Infinity Lithium delivers outstanding San José project PFS
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Special Report: A cracking pre-feasibility study (PFS) into the San José project in Spain emphasises a long life, low cost operation which – crucially — has the potential support of major EU institutions like the European Investment Bank.
San José is Infinity Lithium’s (ASX:INF) long life, high margin lithium hydroxide project in Spain, a stone’s throw from Europe’s accelerating lithium-ion battery sector.
The project already stood head-and-shoulders above its peer group on a number of key metrics.
But this PFS has confirmed, and actually improved upon, the robust technical and economic outcomes of a scoping study, released November last year.
Compared to the scoping study, PFS nameplate capacity has improved by 1000tpa to 16,500tpa across a longer, 30-year production life.
The San José PFS also shows exceptionally low operating costs of $5,434/t, which puts the 15,000-tonne-a-year lithium hydroxide project in Spain among the world’s best.
Here’s how that compares to its peers:
A pre-tax net present value (NPV) of $US860m and very attractive internal rate of return (IRR) of 42.3 per cent means a project payback period of just two and a half years, the company says.
IRR and NPV are used to estimate the profitability of a potential operation – the higher they are above 0, the better they are.
Total profits over the initial 30-year project life would be $US3.7 billion from total revenues of about $US6 billion.
Pre-production capital expenditure is estimated at $US309m, which includes a contingency of $US42m to cover any additional unforeseen costs during construction and ramp up.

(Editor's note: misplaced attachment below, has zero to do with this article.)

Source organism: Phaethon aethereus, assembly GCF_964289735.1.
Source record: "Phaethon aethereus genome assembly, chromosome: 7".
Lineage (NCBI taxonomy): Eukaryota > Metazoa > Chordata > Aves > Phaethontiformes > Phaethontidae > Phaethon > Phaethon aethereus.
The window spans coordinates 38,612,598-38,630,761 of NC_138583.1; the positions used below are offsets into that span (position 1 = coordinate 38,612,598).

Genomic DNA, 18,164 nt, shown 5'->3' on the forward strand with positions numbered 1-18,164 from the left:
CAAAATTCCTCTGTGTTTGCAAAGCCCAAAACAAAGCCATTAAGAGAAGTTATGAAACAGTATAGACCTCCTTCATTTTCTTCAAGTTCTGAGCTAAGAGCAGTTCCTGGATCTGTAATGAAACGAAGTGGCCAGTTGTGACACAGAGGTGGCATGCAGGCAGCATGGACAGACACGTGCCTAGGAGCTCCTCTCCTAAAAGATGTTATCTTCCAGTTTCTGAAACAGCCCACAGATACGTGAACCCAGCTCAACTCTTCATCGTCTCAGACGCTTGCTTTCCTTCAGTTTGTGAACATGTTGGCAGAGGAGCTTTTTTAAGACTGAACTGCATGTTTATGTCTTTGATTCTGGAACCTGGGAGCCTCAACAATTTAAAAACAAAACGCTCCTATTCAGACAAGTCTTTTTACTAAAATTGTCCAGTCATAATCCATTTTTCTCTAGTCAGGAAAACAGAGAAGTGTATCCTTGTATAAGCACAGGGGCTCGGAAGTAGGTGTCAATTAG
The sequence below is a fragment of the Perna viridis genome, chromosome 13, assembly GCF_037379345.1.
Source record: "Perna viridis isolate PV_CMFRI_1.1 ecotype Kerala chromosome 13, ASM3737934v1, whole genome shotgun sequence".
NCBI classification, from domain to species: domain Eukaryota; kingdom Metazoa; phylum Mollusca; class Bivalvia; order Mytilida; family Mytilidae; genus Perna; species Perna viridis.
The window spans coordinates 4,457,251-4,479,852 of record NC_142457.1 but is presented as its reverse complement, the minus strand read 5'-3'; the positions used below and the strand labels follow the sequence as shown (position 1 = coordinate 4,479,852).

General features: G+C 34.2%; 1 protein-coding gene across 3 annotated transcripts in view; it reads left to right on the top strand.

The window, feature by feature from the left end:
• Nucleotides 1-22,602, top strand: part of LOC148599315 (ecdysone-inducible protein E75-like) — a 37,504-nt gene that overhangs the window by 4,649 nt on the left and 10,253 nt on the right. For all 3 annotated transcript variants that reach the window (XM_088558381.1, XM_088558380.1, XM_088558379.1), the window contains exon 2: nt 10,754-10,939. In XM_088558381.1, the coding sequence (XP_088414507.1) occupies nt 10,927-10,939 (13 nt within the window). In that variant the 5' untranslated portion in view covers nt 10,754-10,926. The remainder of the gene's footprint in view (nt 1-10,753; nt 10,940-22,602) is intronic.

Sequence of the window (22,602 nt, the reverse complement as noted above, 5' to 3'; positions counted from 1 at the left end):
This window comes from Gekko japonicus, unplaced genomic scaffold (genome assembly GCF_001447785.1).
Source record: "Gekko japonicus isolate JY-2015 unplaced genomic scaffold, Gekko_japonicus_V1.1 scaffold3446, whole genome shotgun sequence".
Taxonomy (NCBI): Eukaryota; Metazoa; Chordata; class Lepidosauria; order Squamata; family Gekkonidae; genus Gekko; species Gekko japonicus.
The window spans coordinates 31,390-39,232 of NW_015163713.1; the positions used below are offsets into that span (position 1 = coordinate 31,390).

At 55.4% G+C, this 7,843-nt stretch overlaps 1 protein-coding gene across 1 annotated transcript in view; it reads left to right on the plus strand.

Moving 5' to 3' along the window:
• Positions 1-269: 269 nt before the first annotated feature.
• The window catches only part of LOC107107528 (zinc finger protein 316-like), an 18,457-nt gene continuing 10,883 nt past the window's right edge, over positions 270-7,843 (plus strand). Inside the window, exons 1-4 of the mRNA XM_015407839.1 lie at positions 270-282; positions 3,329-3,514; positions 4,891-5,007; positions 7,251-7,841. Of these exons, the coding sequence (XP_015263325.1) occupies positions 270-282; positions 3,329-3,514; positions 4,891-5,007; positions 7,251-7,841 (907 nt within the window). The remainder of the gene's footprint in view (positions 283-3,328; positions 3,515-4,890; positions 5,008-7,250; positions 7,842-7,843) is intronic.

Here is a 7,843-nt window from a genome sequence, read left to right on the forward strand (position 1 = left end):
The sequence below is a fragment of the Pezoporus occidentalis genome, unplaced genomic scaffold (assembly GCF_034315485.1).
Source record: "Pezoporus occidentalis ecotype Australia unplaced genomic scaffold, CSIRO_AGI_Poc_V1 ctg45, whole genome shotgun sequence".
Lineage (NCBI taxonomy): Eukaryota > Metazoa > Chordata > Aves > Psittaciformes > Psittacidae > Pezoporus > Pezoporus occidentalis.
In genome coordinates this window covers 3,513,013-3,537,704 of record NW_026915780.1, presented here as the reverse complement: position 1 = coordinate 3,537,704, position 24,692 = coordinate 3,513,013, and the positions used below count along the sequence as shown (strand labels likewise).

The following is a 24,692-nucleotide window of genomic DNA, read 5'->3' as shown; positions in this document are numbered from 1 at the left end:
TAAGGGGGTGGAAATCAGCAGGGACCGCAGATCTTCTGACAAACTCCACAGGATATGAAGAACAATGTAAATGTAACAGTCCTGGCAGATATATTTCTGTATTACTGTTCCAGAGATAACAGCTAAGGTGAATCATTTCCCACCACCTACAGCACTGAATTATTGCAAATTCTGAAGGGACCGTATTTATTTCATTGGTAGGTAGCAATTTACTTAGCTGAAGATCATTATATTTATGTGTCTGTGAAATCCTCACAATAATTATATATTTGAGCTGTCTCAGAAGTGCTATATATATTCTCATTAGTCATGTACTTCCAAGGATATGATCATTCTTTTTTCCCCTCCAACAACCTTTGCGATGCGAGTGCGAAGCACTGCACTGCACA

This is a robust project in the low sovereign risk investment destination of Spain, which enjoys an established and transparent mining law, no government royalties on mining, and a low tax rate.
The region is extremely well endowed with infrastructure and the project is a recipient of adjoining electricity, road, water and gas infrastructure.
But crucially, the project is also close to European lithium-ion battery end markets, which are rapidly developing to support the burgeoning EU EV industry.
Recently, major European based companies like Umicore, BASF and Johnson Matthey have announced plans to construct cathode production facilities to start in the early 2020s which will require significant amounts of lithium.
By 2021, Bloomberg New Energy Finance forecasts that Europe will already be the 3rd largest cathode producer in the world after China and Japan.
There is currently no lithium extraction and conversion in Europe, but by 2030 — based on its EV targets — the region will require more than 250,000 tonnes of lithium chemicals to be produced domestically.
And the European Union and the European Commission have publicly stated that they are willing to support and provide capital to develop lithium production in Europe.
The low cost, long life San José project will be essential to the European Commission’s goal of securing critical lithium chemicals, Infinity managing director Ryan Parkin says.
“The value of the project is significant with a pre-tax NPV10 of US$860m and an attractive IRR of 42 per cent over an extended project life, which, when coupled with the potential support of major European institutions such as the European Investment Bank, provides confidence for the development of the flagship lithium chemicals project within Europe,” he says.
“The project presents the potential for exceptional multi-decade employment positions and tax revenues that are largely retained within the region of Extremadura, whilst also providing a world class beacon for complimentary activities in lithium-ion battery production and technologies in the region and throughout Spain.
“San José retains unique sustainability characteristics that further compliment Europe’s aggressive carbon emissions compliance requirements through the implementation of an environmentally advantageous process flowsheet and superior carbon emissions profile for European end markets.”
The company is now focusing on the key aspects of offtake, project finance and permitting in and around a tailored DFS, that will be designed to respond to specific end user product and timing requirements.